If you have a component (application, module) written in C then it’s relatively easy to add assembler routines to the code and make use of them. But if you have an assembler component then adding C routines to it is a more complicated prospect. There isn’t any de-facto method for adding C to an assembler component – each situation tends to be a little bit different, and so the suitability of different approaches will vary as well. This page aims to be a mostly informal guide to the problems that you’ll face and some of the ways to work around them.
Note that this guide is mainly concerned with using code compiled by the ROOL DDE/Norcroft – other compilers are likely to have their own requirements.
(WORK IN PROGRESS)
First, a summary of the key problems you’ll face:
Now details about each problem and how to solve it.
There’s no easy solution to this one. If you only need a small amount of functionality, consider writing your own implementations of the code (or ‘borrow’ the CLib implementations if the license conditions of the component you’re working on allow it). If you need to use large amounts of CLib functionality – or if the component isn’t very large (e.g. one file assembler module) – consider just rewriting everything in C.
If you need to use large amounts of CLib functionality, and rewriting the component in C isn’t an option, you might be able to write your own stubs to allow for linking against CLib. However that’s beyond the scope of this guide.
In a linked program (whether that program is an application or a module), any references to code or data are typically represented in the form of absolute addresses. For applications this is fine, because all applications are loaded and executed from a base address of &8000. But modules are by definition relocatable, and so some address relocation is required. There are two address relocation schemes employed by compiled C code:
The linker will automatically generate a special __RelocCode function which will perform pointer fixup on any pointers contained within the image. For a standard C module this is called by the module header/stubs produced by CMHG, as part of the module’s initialisation entry point. For assembler modules you’ll need to call __RelocCode manually.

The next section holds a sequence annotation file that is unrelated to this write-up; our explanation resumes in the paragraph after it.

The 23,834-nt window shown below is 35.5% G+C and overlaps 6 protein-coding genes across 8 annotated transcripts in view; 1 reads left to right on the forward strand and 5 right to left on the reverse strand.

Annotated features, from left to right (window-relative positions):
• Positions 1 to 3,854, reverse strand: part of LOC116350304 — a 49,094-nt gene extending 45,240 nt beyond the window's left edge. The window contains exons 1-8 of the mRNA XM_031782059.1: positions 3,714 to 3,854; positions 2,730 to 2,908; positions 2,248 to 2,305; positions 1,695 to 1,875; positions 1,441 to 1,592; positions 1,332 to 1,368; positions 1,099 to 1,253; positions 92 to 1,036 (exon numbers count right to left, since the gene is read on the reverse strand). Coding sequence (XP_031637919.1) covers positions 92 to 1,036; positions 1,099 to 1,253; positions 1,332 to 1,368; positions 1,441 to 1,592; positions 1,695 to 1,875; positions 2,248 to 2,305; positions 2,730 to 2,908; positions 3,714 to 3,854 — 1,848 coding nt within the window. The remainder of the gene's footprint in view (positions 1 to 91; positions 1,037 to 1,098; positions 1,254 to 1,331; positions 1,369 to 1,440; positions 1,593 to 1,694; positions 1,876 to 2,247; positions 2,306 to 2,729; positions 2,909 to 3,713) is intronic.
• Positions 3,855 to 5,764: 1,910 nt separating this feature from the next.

(TODO warn about register clobbering)
Note that because ROM modules are statically linked to a fixed address, ordinarily no __RelocCode function is generated. However there’s no need for you to switch in/out calling of the function based on your build config – if the linker spots a reference to __RelocCode then it will generate a dummy function that just does nothing.
Technically this issue of pointer fixup applies to both C and assembler modules – if you write an assembler module which contains absolute addresses within its image then you can and should use __RelocCode to fixup those pointers at initialisation time.
The compiler and linker organise writable data so that it’s stored in one block of memory, similar to how assembler modules manage their writable workspace. In an assembler module, R12 is typically used as a pointer to the base of this workspace, and indexed addressing is used to access individual variables. For C, things are a bit different:
Norcroft uses the following strategy to solve these problems:
Standard modules actually use two relocation offsets: The library relocation offset (used for relocation CLib’s internal workspace) and the module/client relocation offset (used for relocation your programs workspace). These are at SL-540 and SL-536 respectively (and SL itself is nominally set at 560 bytes above the actual end of the stack). But when calling C from assembler, there are three important things to realise:
In practical terms, this means that you can use the following approach when calling C from assembler:
By storing the relocation offset in your workspace, you also have a handy way of getting at your module workspace if the C code calls back into the assembler:
SUB R12,SL,#:INDEX:CRelocOffset). You could even take this one step further and store the relocation offset as the first entry in your workspace, and use R10 as your workspace pointer instead of R12
Note that even if your program marks all static-storage variables (i.e. ‘static’ variables and any variables defined outside of a function) as ‘const’ you’ll probably find that the compiler has stored some of them in either the read-write or zero-init areas of the image and is attempting to use runtime relocation offsets to access them. This is because the -zM switch changes the way the compiler assigns variables to areas (non-module code will have all const data placed in the read-only data region), although the exact reason why this change occurs is unknown (there’s some related discussion here)